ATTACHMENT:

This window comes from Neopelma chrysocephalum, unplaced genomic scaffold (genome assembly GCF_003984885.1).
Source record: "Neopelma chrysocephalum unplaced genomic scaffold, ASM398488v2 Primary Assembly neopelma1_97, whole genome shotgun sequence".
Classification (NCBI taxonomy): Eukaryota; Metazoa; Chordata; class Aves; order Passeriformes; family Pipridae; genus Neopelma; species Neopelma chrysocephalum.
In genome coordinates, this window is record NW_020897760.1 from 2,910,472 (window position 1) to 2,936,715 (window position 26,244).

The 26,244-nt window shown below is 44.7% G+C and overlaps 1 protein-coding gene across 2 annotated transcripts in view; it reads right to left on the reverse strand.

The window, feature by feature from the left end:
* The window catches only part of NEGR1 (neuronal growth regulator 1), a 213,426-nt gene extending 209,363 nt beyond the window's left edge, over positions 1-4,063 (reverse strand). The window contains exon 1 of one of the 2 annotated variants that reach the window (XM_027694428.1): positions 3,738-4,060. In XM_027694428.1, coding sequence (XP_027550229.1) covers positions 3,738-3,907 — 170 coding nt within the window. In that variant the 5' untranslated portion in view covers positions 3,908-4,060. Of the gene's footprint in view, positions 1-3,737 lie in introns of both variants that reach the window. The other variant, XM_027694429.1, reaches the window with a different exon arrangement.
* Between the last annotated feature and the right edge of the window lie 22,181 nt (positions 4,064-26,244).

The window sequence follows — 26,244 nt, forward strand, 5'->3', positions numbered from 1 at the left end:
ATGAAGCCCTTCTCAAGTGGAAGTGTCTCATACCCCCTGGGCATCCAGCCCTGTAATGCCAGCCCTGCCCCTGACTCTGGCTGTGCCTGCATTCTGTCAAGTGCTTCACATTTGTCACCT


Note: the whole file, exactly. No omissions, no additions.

This window comes from Neopelma chrysocephalum, unplaced genomic scaffold (genome assembly GCF_003984885.1).
Source record: "Neopelma chrysocephalum unplaced genomic scaffold, ASM398488v2 Primary Assembly neopelma1_97, whole genome shotgun sequence".
Classification (NCBI taxonomy): Eukaryota; Metazoa; Chordata; class Aves; order Passeriformes; family Pipridae; genus Neopelma; species Neopelma chrysocephalum.
In genome coordinates, this window is record NW_020897760.1 from 2,910,472 (window position 1) to 2,936,715 (window position 26,244).

The 26,244-nt window shown below is 44.7% G+C and overlaps 1 protein-coding gene across 2 annotated transcripts in view; it reads right to left on the reverse strand.

The window, feature by feature from the left end:
* The window catches only part of NEGR1 (neuronal growth regulator 1), a 213,426-nt gene extending 209,363 nt beyond the window's left edge, over positions 1-4,063 (reverse strand). The window contains exon 1 of one of the 2 annotated variants that reach the window (XM_027694428.1): positions 3,738-4,060. In XM_027694428.1, coding sequence (XP_027550229.1) covers positions 3,738-3,907 — 170 coding nt within the window. In that variant the 5' untranslated portion in view covers positions 3,908-4,060. Of the gene's footprint in view, positions 1-3,737 lie in introns of both variants that reach the window. The other variant, XM_027694429.1, reaches the window with a different exon arrangement.
* Between the last annotated feature and the right edge of the window lie 22,181 nt (positions 4,064-26,244).

The window sequence follows — 26,244 nt, forward strand, 5'->3', positions numbered from 1 at the left end:
ATGAAGCCCTTCTCAAGTGGAAGTGTCTCATACCCCCTGGGCATCCAGCCCTGTAATGCCAGCCCTGCCCCTGACTCTGGCTGTGCCTGCATTCTGTCAAGTGCTTCACATTTGTCACCT